Beyond that, the Cubs don't have a set plan in place for how this is all going to work — in the short-term or when Contreras comes back.

With the Cubs coming off the All-Star Break and getting regular off-days coming up over the next couple of weeks, Maddon doesn't anticipate needing to give first baseman Anthony Rizzo much time off. So, he admitted there's not much of an opportunity for Caratini to play there.

And with Kris Bryant and David Bote already seeing regular time at third base plus the possibility of Robel Garcia and Daniel Descalso able to play the hot corner, Maddon doesn't see much time for Caratini there, either. 

Contreras is coming off a foot injury, so occasionally moving him to the outfield upon his return doesn't necessarily make the most sense at the moment, but maybe that would be an option moving forward. 

Or maybe the Cubs include Caratini in a deal before the trade deadline, though he is a really nice long-term option for the club, especially as a switch-hitter. 

However the Cubs figure it out, the move for Maldonado makes a ton of sense in the big picture view of this 2019 season

Major League Baseball does not have an August waiver trade deadline anymore, so all moves would have to be done before July 31. The Cubs wanted to shore up their overall catching depth and saw an opportunity with Maldonado — a guy they've liked for some time — and jumped at the chance.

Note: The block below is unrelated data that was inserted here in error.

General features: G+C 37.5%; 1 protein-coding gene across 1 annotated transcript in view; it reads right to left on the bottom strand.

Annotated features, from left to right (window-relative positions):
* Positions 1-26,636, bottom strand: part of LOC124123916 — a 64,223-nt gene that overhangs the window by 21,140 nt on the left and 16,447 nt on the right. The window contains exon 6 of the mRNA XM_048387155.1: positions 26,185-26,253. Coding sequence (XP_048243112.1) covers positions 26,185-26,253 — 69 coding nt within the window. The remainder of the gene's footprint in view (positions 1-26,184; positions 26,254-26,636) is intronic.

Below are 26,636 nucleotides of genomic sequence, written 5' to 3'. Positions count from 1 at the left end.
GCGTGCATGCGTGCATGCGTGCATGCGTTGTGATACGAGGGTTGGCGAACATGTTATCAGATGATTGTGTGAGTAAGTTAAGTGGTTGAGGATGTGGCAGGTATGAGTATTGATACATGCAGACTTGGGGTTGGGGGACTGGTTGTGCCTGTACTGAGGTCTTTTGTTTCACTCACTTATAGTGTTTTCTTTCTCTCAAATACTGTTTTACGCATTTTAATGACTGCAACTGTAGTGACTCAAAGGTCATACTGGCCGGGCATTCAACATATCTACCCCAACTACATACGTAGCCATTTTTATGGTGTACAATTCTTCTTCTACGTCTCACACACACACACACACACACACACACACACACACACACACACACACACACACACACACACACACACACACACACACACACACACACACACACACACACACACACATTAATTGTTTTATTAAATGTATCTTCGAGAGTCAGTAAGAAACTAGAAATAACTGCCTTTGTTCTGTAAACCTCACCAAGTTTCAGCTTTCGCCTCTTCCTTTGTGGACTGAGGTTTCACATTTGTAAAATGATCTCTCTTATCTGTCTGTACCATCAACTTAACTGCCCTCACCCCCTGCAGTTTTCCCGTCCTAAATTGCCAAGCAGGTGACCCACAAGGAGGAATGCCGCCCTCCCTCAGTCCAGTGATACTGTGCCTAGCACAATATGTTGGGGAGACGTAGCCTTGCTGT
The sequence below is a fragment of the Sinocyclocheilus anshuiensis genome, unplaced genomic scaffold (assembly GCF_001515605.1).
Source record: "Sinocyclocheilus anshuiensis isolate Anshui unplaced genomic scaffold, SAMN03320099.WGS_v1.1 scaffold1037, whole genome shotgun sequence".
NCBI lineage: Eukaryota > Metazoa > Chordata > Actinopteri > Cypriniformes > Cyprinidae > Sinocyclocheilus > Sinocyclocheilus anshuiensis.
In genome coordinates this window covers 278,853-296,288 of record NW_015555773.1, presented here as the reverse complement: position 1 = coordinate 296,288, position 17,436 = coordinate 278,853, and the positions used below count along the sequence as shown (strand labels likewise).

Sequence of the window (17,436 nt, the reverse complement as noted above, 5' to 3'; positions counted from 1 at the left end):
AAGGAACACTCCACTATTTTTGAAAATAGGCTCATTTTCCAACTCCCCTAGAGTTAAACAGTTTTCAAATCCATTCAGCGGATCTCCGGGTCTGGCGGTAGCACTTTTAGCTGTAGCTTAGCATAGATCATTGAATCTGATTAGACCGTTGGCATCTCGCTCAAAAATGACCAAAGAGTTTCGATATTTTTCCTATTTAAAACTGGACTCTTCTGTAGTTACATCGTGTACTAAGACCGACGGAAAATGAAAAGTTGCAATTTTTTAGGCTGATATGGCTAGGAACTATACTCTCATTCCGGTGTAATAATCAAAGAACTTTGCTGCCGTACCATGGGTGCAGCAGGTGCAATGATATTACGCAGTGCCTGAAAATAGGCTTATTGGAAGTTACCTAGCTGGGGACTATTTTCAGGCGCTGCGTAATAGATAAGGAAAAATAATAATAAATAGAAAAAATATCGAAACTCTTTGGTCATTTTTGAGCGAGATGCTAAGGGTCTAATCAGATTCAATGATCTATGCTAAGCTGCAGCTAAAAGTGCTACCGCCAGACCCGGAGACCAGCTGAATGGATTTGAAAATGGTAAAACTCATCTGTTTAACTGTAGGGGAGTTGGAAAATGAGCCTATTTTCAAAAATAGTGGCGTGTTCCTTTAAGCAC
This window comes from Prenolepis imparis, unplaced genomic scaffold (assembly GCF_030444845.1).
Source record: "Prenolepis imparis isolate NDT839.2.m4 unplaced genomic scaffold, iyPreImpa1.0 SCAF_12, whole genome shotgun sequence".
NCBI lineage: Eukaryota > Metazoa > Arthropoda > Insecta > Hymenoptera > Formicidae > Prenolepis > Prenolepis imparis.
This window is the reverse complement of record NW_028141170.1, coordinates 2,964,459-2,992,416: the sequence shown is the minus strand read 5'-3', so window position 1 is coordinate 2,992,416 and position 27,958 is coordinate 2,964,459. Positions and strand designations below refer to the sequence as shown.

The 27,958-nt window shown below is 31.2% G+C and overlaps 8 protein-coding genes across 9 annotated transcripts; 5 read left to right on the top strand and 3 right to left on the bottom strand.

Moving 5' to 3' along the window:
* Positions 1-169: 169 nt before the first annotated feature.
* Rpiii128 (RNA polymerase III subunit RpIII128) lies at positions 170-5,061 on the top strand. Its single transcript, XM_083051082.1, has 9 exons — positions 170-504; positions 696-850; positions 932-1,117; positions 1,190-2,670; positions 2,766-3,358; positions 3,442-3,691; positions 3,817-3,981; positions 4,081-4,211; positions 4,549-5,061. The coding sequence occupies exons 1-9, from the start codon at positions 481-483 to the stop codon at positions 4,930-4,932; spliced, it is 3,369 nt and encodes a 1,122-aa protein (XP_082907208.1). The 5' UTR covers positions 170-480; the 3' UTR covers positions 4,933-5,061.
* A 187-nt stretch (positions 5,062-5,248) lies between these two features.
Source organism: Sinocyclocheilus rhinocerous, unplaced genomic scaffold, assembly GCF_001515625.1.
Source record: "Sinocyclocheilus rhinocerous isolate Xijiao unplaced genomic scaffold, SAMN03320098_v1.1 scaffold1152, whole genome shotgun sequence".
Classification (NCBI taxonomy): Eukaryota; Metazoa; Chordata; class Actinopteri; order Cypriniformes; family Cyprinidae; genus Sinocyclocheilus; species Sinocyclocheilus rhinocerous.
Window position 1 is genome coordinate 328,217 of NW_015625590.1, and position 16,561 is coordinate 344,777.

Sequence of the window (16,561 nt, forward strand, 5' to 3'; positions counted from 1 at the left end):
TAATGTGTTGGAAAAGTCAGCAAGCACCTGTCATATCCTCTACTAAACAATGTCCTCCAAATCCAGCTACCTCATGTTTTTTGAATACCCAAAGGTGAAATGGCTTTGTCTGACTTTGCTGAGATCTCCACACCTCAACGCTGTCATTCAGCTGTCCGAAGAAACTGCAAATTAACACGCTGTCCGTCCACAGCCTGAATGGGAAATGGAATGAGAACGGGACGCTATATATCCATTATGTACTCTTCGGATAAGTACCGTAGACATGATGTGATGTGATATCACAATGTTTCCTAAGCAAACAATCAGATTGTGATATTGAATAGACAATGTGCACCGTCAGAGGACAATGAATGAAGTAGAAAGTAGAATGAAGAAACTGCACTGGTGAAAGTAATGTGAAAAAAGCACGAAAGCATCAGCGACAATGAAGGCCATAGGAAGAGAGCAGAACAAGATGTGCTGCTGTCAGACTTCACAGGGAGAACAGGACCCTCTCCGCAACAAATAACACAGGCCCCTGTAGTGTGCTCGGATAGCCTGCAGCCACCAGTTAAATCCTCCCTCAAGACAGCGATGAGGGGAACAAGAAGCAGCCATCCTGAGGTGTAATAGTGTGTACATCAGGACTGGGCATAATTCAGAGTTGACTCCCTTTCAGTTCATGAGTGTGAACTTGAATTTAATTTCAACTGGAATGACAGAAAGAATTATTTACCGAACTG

"I've already gotten four texts from people I really respect about [Maldonado] and how much they love him and beyond that, the kind of influence he has in the clubhouse and with his peers," Maddon said. "Conversationally, that came through. I walked into the video room and he's in there talking to [Cubs strategy coach Mike Borzello] and Tommy [Hottovy] and it's like, 'whoa.'

"Handles himself extremely well — looks you right in the eyeballs and he's very confident. So as a catcher, kind of an interesting skillset he's got."

The curious ripple effects of the Cubs' trade for Martin Maldonado

The curious ripple effects of the Cubs' trade for Martin Maldonado

While the Cubs put the finishing touches on a lackluster loss to the Reds Monday night at Wrigley Field, the game quickly took a backseat as reports of a trade filtered through Baseball Twitter.

In came a veteran catcher — Martin Maldonado — from the Kansas City Royals in exchange for Mike Montgomery, who will live on in Cubs history books forever as the guy who threw the curveball that notched the final out in the 2016 World Series to break a 108-year championship drought.